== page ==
There is a prevalent myth that Cannabis is pest and disease free. In fact, nearly 100 fungal pathogens, numerous bacteria, viruses, and parasites, and 300 insect pests have the potential to interfere with your healthy Vermont hemp crop. This is true whether you’re growing for seed, fiber, or CBD.
Fortunately, taken together very few hemp pests and diseases cause economic damage. It would be more accurate to say that Cannabis is pest tolerant, given its ability to stand up to natural predators.
What to do though to ensure your Vermont organic hemp crop triumphs over these insurgents?
Prevention is key and early detection essential. You can stay ahead of most of these problems with daily crop monitoring; scouting for evidence of pest or disease damage, nutrient deficiencies, or signs of over- or underwatering.
But one day, sooner or later, you’re almost sure to encounter plant stress indicating you have a pest or fungal outbreak on your hands.
The good news is, there is an abundance of online resources to help you. Among them, the most authoritative guide to identify and counteract hemp pest and disease pressures is Hemp Diseases and Pests Management and Biological Control, written in 1996 by one of Vermont’s own, J.M. McPartland Ph.D. and his colleagues R.C. Clarke, and D.P. Watson.
McPartland and his colleagues’ body of work on the topic is unsurpassed. Their book, and the voluminous research it pulls from serves as the primary source material for this article. We encourage every enterprising hemp farmer to own a copy and have it on the shelf as your primary reference when nature strikes.
If your daily practice of scouting your crop reveals a pest or disease problem, our advice: keep calm, and thumb (or scroll) to the back of McPartland, Clarke, and Watson’s masterpiece to Appendix 2. This is the diagnostic section titled, “Dichotomous Key of Diseases and Pests”. Step-by-step, this key takes you through a symptom identification procedure that covers over 90 common cannabis problems, pests, nutritional deficiencies, and diseases.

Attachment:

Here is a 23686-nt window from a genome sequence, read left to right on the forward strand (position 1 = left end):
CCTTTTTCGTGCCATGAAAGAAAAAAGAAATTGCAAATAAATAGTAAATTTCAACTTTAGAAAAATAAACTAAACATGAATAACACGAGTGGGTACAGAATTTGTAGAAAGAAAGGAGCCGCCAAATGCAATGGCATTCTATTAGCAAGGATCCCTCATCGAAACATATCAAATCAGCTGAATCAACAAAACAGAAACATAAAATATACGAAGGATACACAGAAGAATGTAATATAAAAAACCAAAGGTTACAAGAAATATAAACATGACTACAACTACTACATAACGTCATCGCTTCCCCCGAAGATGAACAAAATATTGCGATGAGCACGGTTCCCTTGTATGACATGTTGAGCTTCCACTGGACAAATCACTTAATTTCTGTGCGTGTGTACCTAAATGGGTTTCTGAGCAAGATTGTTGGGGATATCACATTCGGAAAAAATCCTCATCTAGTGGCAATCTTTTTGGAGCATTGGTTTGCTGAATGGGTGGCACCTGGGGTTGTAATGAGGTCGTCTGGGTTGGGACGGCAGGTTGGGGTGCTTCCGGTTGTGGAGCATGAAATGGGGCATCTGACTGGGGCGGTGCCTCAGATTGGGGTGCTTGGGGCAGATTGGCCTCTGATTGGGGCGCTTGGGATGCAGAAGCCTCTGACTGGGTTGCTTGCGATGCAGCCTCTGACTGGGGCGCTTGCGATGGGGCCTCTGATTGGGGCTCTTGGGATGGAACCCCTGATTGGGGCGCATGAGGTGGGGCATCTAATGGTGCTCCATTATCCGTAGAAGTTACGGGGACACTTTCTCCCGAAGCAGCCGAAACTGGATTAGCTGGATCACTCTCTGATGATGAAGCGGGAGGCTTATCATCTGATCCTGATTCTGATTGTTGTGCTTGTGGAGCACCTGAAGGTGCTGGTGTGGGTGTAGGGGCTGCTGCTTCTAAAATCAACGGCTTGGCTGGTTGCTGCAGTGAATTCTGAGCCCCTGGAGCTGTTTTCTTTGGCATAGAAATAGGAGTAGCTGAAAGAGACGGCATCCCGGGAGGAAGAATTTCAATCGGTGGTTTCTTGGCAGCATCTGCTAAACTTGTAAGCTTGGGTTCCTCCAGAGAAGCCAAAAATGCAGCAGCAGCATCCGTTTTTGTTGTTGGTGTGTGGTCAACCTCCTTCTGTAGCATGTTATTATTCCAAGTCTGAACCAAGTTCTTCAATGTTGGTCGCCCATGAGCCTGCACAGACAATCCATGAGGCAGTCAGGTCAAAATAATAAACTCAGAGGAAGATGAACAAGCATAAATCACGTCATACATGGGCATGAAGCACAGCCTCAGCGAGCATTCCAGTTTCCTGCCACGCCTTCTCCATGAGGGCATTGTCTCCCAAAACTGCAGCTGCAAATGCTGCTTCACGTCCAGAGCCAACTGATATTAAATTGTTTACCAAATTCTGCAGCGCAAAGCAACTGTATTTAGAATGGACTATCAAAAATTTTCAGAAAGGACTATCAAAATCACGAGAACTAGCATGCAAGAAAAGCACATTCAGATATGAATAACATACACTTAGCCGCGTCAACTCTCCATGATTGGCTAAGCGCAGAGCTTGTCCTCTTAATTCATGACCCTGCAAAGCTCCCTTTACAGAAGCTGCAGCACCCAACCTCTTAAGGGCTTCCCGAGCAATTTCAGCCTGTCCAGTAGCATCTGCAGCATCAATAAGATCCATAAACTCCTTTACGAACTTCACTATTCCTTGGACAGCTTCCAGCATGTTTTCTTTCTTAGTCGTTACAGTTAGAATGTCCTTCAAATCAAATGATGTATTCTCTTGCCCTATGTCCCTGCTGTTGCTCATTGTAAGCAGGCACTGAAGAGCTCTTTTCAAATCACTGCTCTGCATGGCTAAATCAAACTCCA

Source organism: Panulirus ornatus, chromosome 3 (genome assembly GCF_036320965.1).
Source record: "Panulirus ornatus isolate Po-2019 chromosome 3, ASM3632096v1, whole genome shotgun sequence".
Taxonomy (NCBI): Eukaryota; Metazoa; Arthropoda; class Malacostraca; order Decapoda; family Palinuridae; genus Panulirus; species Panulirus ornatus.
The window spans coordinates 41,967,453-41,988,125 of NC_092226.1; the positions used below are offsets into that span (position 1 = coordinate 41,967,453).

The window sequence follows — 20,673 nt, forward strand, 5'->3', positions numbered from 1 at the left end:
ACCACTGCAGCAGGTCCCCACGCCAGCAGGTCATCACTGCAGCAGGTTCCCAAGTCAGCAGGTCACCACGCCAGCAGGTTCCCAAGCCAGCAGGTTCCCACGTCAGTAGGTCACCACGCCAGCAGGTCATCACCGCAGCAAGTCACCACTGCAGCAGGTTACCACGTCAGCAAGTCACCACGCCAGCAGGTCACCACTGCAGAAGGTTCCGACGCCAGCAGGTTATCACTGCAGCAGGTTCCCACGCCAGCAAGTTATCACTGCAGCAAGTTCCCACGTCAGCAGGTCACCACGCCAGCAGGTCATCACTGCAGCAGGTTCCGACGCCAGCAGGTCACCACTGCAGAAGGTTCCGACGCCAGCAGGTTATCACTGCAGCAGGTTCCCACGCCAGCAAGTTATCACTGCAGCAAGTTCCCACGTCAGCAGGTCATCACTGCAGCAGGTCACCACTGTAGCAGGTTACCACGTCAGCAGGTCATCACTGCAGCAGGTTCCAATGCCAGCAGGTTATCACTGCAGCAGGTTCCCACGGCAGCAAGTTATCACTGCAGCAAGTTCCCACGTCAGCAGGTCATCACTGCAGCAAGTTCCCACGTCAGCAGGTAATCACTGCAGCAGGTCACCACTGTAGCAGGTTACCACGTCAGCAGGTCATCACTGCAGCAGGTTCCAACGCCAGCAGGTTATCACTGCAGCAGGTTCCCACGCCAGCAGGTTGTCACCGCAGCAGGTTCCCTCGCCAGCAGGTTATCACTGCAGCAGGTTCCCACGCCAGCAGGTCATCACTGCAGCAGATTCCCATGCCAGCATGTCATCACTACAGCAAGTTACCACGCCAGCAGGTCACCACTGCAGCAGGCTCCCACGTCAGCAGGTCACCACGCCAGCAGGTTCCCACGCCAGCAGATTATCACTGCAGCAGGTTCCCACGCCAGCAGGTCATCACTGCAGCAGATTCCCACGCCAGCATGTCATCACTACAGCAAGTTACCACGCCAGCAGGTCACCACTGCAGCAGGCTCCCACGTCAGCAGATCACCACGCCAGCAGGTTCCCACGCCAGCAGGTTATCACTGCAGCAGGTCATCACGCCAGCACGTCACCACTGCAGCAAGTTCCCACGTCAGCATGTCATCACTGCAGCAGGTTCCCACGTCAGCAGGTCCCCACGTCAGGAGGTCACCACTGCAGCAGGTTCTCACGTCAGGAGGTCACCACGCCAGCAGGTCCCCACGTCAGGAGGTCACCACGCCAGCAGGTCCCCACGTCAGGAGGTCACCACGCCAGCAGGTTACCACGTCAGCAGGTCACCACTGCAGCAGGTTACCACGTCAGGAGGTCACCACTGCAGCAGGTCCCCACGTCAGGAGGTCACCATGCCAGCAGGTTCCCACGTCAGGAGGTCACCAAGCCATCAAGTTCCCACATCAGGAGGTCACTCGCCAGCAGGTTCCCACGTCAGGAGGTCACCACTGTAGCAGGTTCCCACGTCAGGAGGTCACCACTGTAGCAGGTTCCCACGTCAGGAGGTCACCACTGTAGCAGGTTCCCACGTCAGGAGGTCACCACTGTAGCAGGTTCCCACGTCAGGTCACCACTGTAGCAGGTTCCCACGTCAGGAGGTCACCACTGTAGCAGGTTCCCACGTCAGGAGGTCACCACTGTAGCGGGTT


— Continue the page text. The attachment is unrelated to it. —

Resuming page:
For an excellent pictorial guide to hemp insect pests, also check out Colorado State University’s Hemp Insect Factsheets.
As you read on, use our image below to help identify the parts of the plant where the most common predators are likely to attack. Then, what follows are brief descriptions and recommendations on some of the best cultural and mechanical methods used to control them.
Top Common Hemp (Cannabis) Pests
There are a few important hemp pests quite capable of inflicting economic damage. Among them, two standouts are the European corn borer (Ostrinia nubilalis) and the Hemp borer (Grapholita delineana).
European Corn Borers
The ECB has an incredible appetite and is one of the most wide-ranging and destructive pests that can impact a hemp crop. ECBs can bore into and infest any plant with a large enough stalk. For this reason, planting a field of hemp next to a corn crop should be avoided.
McPartland writes, “(ECB) Caterpillars are light brown with dark brown heads (see photo layout below). Along the length of their bodies are found several rows of brown spot-like plates, each sprouting setae (short hairs). Mature caterpillars may grow to 15-25 mm (5-9 in.) long.”
For a full description and explanation of the ECB lifecycle, see pg. 45 of Diseases and Pests Management and Biological Control.
As young caterpillars, they munch on the leaves, then when half-grown the ECB larvae will bore their way into small branches and stems. The bore holes they leave behind create entry points for other insects or fungal infection.
And so begins the real damage.